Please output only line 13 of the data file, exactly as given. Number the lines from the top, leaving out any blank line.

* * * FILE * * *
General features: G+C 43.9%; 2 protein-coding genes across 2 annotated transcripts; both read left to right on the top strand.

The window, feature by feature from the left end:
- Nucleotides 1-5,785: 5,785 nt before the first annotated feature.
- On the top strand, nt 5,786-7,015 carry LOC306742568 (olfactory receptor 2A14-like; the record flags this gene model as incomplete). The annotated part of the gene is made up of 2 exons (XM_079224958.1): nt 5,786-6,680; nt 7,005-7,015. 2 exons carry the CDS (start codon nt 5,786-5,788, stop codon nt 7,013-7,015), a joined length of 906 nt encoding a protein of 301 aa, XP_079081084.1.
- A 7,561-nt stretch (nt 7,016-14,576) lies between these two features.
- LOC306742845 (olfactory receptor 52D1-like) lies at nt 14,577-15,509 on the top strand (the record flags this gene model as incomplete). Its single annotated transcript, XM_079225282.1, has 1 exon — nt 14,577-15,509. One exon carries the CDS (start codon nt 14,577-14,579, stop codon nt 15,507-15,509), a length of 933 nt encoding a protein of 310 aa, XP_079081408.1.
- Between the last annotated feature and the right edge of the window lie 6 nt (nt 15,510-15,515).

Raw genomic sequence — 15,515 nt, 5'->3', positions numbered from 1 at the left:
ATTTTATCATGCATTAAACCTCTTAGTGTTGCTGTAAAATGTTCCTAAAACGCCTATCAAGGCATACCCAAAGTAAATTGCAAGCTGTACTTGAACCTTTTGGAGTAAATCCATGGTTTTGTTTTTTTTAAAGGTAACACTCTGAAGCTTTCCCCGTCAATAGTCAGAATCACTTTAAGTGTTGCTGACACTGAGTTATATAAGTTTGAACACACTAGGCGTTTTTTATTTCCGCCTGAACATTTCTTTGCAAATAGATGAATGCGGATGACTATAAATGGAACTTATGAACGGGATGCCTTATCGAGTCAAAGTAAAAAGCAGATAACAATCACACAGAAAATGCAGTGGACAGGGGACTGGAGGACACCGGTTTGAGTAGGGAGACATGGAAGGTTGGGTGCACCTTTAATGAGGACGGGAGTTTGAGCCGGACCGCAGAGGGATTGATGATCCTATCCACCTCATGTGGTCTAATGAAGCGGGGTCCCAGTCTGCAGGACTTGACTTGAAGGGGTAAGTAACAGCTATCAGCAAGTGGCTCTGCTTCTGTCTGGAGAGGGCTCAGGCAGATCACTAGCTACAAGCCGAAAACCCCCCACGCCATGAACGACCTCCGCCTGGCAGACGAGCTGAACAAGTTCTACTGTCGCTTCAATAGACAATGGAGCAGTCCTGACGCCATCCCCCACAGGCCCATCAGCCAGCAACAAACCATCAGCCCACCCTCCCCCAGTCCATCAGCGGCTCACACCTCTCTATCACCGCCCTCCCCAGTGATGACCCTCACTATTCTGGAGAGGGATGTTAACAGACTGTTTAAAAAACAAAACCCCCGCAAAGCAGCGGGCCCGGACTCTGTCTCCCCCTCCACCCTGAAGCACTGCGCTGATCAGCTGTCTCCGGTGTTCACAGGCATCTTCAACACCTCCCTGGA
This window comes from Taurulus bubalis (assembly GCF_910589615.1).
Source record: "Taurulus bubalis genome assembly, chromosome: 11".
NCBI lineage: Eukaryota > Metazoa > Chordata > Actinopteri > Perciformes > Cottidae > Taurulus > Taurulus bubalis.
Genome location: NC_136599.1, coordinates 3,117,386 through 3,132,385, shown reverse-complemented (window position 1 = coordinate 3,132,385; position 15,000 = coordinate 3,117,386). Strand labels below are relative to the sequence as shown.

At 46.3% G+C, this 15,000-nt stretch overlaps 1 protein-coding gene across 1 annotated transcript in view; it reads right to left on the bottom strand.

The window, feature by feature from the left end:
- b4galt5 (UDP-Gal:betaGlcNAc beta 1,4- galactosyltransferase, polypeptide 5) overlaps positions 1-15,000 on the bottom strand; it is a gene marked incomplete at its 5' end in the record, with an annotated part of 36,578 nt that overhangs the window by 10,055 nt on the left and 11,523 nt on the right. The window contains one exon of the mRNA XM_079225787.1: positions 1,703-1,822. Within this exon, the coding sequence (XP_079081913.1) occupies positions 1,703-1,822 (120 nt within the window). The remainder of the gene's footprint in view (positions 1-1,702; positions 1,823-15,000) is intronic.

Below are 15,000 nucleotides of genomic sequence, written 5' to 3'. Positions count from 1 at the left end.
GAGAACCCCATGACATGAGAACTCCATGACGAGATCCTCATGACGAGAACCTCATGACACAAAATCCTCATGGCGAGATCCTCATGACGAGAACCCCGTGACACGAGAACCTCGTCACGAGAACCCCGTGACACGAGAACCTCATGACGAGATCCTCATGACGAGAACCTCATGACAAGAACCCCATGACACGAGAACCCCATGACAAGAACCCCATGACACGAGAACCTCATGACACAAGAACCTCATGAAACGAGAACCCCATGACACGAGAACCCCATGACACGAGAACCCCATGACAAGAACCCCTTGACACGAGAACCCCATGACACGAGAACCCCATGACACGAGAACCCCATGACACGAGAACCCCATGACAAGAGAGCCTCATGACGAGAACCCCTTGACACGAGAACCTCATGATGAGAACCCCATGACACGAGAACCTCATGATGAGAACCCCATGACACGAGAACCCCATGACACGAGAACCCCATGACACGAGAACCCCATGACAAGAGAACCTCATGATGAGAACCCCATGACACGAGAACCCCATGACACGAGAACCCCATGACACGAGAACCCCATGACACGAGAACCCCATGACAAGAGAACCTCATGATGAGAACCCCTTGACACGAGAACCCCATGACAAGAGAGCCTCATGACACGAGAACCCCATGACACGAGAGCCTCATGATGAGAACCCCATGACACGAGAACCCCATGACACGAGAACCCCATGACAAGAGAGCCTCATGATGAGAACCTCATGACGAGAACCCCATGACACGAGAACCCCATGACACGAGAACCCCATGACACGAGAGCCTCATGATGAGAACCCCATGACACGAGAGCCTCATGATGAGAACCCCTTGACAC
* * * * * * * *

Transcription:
Genome location: NC_136599.1, coordinates 3,117,386 through 3,132,385, shown reverse-complemented (window position 1 = coordinate 3,132,385; position 15,000 = coordinate 3,117,386). Strand labels below are relative to the sequence as shown.